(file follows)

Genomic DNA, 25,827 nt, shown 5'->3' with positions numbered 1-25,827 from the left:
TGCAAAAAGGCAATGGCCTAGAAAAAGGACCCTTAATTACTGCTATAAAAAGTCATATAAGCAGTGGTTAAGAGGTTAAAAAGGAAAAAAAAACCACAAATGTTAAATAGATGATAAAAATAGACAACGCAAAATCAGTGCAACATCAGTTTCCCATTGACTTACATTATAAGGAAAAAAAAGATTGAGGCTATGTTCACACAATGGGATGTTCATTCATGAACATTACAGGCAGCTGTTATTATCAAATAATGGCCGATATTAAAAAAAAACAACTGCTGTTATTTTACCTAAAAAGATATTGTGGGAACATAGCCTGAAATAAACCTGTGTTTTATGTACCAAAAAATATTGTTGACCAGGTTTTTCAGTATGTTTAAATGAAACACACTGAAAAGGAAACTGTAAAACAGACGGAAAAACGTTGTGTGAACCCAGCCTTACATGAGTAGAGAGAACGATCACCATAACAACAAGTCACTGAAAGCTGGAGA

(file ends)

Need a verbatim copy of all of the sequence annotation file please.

Genomic DNA, 25,827 nt, shown 5'->3' with positions numbered 1-25,827 from the left:
TGCAAAAAGGCAATGGCCTAGAAAAAGGACCCTTAATTACTGCTATAAAAAGTCATATAAGCAGTGGTTAAGAGGTTAAAAAGGAAAAAAAAACCACAAATGTTAAATAGATGATAAAAATAGACAACGCAAAATCAGTGCAACATCAGTTTCCCATTGACTTACATTATAAGGAAAAAAAAGATTGAGGCTATGTTCACACAATGGGATGTTCATTCATGAACATTACAGGCAGCTGTTATTATCAAATAATGGCCGATATTAAAAAAAAACAACTGCTGTTATTTTACCTAAAAAGATATTGTGGGAACATAGCCTGAAATAAACCTGTGTTTTATGTACCAAAAAATATTGTTGACCAGGTTTTTCAGTATGTTTAAATGAAACACACTGAAAAGGAAACTGTAAAACAGACGGAAAAACGTTGTGTGAACCCAGCCTTACATGAGTAGAGAGAACGATCACCATAACAACAAGTCACTGAAAGCTGGAGA